When an informant's tip factors into the analysis, an informant's "veracity" and "basis of knowledge" are two highly relevant factors under the totality of the circumstances. A deficiency in one of those factors "may be compensated for, in determining the overall reliability of a tip, by a strong showing as to the other, or by some other indicia of reliability." An informant's veracity may be established in a variety of ways. For example, the informant's past reliability will contribute to the informant's veracity. With regard to the informant's basis of knowledge, if the informant does not identify the basis of knowledge, a reliable basis of knowledge may nonetheless be inferred from the level of detail and amount of hard-to-know information disclosed in the tip. Finally, independent corroboration of hard-to-know details in the informant's tip may also greatly bolster the tip's reliability. 


Even where the veracity factor is satisfied "by demonstrating that the informant has proven reliable in the past, such as providing dependable information in previous police investigations," the State must still demonstrate that the "informant obtained his [or her] information in a reliable manner." State v. Keyes. For example, information may be deemed to have come from a trustworthy source if the informant provides 'sufficient detail in the tip or recount[s] information that could not otherwise be attributed to circulating rumors or easily gleaned by a casual observer.

Applying these principles, we are satisfied that the judge correctly concluded the detectives lacked a reasonable articulable suspicion that defendant was engaged in criminal activity to justify the stop and, in turn, the frisk. Grasso believed defendant was armed based on the tip, the time of day, the prevalence of crime in the area, and defendant's heavy clothing. The time of day and prevalence of crime in the area are "non-specific, non-individualized" reasons for conducting an investigatory stop of defendant. Goldsmith.

Because neither reason is specific to defendant engaging in behavior indicative of criminal activity, it "could be used to justify the stop of virtually anyone" at that time of day "based simply on their presence on that street." We acknowledge that Grasso's awareness of the prevalence of crime in the area is a relevant factor, but it was insufficient under the circumstances to form a reasonable and articulable suspicion of criminality - even considering the other factors.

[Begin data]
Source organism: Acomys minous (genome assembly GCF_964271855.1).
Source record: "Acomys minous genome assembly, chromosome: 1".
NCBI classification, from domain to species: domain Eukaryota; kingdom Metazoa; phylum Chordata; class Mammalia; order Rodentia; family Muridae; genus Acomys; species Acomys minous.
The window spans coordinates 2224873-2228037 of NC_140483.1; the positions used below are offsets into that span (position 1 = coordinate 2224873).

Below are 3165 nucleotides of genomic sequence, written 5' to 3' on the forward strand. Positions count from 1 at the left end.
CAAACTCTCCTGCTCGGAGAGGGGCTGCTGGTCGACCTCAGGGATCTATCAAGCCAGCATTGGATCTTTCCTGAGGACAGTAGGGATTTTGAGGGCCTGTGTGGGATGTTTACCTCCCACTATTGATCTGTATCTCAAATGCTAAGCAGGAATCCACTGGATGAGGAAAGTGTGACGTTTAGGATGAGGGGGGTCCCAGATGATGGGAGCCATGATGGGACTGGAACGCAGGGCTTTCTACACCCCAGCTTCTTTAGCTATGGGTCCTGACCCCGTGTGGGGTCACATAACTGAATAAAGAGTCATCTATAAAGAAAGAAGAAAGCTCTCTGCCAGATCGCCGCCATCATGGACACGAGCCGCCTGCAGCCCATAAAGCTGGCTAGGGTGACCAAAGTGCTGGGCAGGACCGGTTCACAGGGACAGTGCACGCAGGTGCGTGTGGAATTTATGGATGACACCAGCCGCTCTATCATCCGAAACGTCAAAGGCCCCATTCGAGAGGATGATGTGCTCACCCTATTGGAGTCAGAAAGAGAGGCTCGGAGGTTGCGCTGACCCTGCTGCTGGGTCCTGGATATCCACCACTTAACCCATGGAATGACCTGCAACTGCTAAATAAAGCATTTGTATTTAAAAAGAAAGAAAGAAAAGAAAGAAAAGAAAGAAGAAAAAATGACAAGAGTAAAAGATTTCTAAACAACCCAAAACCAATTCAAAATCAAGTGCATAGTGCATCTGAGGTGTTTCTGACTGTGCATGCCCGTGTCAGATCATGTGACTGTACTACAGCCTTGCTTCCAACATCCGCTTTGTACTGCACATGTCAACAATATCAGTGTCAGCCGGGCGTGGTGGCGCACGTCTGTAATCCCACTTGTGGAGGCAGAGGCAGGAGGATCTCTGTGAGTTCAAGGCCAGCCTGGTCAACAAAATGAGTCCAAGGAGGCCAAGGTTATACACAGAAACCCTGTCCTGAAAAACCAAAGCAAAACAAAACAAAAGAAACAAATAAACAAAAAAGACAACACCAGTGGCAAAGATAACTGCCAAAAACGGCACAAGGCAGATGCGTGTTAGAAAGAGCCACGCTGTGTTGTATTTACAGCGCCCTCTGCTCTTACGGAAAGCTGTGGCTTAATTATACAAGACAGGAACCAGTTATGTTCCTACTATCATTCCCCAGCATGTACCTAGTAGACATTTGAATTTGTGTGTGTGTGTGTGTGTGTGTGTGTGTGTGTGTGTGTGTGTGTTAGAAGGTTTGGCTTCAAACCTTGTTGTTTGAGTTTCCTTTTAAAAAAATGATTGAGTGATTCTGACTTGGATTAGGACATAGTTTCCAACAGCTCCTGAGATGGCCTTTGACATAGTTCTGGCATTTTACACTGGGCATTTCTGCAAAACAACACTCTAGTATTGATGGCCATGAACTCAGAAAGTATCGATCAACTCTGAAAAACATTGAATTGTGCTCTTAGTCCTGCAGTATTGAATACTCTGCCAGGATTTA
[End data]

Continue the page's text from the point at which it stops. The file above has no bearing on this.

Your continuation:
Turning to the tip and defendant's clothing, as the judge pointed out, the fact that the tip accurately described defendant's clothing and location "is of no moment because a tipster's knowledge of such innocent identifying details alone 'does not show that the tipster has knowledge of concealed criminal activity.'" State v. Rosario.

Although the tip satisfied the veracity factor because the informant had proven reliable in the past, the information provided in the tip was not information the informant could claim to know only if he or she had a reliable source of information to satisfy the basis of knowledge factor. Without knowing the facts that led the informant to believe defendant was engaged in illegal activity, we cannot make an independent determination of whether that conclusion was reasonable.

Further, there were no police observations of defendant engaging in behavior indicative of criminal activity or awareness of defendant engaging in criminal activity in the past to corroborate the tip and cure its deficiencies. Although the detectives corroborated defendant's body-type, clothing, and location, those facts, combined with the others, were still insufficient to establish an objectively reasonable suspicion that defendant was armed and dangerous. See Thomas, (concluding officer was justified in making an investigatory stop based on a tip that "included a detailed description of the appearance, name, and location of a person allegedly in possession of illegal drugs," which facts were corroborated by the officer observing the defendant at the location and matching the description as well as the officer's recognition of the defendant "from a prior arrest for drug possession.")

In sum, we are convinced the State failed to meet the constitutional threshold of individualized reasonable suspicion' that this particular defendant was engaged in criminal activity.

Therefore, we discern no error in the judge's decision granting defendant's motion to suppress, the Appellate panel concluded.

Almorales was represented by Assistant Deputy Public Defender Douglas R. Helman.